This summer the kids were a little bit older and they mentioned that they wanted to work with Coco Puff. I thought, why not? We treated him just like he was a colt being worked with for the first time. It was wonderful to see the kids and Coco Puff advance together. It took a little while but they got their timing down and it was amazing to watch them build trust with Coco Puff!
According to many scientific studies a child’s brain has more neurons actively creating new connections than adults do, so they can learn things more easily than adults can. So it’s much better for you to expose your kids to lots of different things – repeatedly, ideally – to allow those connections to be formed, rather than trying to catch up later. They say things such as learning to speak a foreign language and playing a musical instrument can actually change how the brain is wired. I think learning to communicate with an animal that doesn’t speak is a foreign language of it’s own! The footwork, pressure and release of it, sending body language signals, and reading the signals from the horse definitely would fall in the same category. So I figured why not teach my children how to do proper groundwork. In my humble opinion there can never be too much trust building with a horse.
It was great that Coco Puff was just their size! He was just green enough to challenge them a little, but not too much. The children rewarded him and gave him relief when needed and Coco Puff gained more respect for the kids with them being the one doing the groundwork with him. Coco Puff learned that the flag and the tarp weren’t going to hurt him. He is one smart little pony and they are some very savvy little kids.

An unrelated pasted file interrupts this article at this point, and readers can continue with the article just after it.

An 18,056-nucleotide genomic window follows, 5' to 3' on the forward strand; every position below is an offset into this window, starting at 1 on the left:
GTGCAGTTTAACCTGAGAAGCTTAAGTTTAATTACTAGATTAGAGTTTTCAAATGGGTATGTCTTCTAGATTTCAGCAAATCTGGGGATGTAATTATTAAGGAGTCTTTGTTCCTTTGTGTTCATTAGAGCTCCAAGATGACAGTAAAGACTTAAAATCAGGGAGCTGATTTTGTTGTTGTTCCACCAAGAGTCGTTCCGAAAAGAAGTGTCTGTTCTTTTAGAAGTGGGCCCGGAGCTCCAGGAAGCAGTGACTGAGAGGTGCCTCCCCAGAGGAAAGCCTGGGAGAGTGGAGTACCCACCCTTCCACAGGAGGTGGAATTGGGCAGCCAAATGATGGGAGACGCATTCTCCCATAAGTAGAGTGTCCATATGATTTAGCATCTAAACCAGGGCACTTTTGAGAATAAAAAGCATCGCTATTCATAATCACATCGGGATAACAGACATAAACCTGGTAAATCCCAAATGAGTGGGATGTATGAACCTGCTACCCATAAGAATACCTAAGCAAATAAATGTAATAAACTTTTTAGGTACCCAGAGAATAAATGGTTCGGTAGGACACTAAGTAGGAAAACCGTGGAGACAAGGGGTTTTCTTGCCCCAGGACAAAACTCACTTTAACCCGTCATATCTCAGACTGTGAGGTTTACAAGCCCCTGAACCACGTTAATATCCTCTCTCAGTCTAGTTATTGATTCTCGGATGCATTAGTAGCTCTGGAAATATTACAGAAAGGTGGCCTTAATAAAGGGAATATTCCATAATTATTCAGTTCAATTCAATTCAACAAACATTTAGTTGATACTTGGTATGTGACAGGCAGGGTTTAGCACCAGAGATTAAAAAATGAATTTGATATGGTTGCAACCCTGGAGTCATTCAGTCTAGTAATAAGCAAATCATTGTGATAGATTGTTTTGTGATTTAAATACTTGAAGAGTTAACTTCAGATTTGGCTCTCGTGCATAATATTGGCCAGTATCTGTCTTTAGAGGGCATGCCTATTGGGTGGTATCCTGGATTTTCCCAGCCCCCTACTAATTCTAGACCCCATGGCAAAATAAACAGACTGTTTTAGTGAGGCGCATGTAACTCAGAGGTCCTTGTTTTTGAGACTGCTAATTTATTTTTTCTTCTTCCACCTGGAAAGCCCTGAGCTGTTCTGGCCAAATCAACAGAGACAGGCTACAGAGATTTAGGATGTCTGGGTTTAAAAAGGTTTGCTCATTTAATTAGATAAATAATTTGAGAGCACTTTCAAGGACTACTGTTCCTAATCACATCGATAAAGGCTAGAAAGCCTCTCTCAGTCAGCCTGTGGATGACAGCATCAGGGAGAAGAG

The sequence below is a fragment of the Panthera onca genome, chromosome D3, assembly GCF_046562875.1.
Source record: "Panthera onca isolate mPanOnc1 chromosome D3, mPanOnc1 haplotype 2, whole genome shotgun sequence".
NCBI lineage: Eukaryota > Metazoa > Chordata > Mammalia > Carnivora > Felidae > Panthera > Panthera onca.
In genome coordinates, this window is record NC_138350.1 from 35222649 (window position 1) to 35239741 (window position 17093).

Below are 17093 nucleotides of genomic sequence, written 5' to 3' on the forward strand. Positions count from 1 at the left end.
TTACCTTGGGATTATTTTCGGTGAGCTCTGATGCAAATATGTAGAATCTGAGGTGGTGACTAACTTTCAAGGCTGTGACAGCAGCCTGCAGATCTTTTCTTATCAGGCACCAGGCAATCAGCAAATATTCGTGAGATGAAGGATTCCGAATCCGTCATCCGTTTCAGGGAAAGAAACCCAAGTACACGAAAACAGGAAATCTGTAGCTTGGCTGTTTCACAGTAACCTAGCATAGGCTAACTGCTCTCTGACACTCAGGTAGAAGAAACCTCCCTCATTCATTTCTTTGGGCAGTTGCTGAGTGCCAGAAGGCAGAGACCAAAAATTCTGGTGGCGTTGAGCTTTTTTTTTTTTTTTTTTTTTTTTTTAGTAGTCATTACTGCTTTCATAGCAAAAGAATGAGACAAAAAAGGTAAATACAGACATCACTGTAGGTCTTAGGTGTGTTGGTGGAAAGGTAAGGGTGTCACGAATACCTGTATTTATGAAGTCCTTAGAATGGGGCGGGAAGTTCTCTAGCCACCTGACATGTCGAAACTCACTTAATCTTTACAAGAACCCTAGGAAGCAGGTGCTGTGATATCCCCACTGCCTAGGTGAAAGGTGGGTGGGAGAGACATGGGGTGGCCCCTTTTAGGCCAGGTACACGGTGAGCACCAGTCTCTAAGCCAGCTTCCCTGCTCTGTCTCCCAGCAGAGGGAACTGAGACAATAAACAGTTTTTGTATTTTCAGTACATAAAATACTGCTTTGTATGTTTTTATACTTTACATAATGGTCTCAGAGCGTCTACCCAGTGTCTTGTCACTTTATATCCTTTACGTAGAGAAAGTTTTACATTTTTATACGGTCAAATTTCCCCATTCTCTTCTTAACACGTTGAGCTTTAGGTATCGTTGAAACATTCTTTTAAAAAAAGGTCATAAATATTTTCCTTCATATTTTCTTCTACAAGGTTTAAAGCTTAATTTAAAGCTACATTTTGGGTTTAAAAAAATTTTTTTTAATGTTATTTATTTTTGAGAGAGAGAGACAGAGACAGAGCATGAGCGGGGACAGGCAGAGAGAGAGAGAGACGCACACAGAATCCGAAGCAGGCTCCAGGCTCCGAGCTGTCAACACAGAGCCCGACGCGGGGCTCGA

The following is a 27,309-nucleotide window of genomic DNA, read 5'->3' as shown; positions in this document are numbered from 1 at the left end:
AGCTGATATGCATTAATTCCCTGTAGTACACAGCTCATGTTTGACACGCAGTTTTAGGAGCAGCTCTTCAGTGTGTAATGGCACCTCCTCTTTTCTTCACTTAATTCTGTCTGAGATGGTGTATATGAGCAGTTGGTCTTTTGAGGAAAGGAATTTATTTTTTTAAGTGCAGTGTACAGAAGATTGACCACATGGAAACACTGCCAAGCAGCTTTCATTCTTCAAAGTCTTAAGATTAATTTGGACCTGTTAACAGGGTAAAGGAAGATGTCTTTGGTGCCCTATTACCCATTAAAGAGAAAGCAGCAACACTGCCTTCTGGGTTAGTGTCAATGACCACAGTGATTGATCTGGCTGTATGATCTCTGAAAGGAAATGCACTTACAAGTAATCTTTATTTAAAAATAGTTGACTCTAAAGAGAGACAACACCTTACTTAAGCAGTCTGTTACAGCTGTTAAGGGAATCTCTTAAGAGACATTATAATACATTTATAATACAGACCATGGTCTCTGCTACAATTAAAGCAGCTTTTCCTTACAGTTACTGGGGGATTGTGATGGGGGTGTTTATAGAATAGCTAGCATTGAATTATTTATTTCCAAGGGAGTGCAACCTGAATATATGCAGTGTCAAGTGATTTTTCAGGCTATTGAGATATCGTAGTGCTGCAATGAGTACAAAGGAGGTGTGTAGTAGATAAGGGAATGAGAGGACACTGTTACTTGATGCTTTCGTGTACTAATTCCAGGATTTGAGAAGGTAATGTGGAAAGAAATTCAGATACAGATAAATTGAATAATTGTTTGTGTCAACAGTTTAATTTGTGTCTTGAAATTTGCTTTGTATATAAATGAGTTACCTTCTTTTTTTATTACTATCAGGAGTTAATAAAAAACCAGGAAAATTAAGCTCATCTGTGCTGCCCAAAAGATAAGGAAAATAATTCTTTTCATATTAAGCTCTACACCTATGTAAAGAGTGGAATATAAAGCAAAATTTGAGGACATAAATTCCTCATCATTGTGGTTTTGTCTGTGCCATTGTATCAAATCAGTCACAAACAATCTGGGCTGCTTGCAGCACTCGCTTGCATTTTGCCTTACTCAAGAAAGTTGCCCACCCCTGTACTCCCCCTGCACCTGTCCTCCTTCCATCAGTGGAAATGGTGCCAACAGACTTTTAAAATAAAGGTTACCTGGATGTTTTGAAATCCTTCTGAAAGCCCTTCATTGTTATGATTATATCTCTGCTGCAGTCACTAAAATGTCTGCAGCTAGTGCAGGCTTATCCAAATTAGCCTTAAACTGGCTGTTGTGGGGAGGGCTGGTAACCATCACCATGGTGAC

I feel like a lot more happened as a result from this experience than what shows on the surface. I hope my children continue to fuel their fire and desire to work with and learn about horses. Always taking into consideration what the horse is thinking. How to work them through a fear and how to gain their trust. I hope they always remember that a horse learns from the release of pressure, not the pressure itself. I hope they learn to look for progress, which in turn, over time, will bring perfection. The lesson of learning how to build trust and have good timing will continue to far more than what the kids can imagine at this point.
The lessons learned working with horses will cross over in their lives in many different situations. Learning by taking small steps to achieve a goal and working through fear. To stay fair and level-headed through difficult moments will be very useful throughout life in general. It will also teach them to trust themselves and their own abilities.
About Tiffany Schwenke
My family has been ranching and raising horses for over 100 years. We raise, train, and market AQHA horses at North Four Mile Creek Horse Ranch. We produce the annual event WYO WILD RIDE RANCH RODEO. I am a wife and a mother to 3 amazing...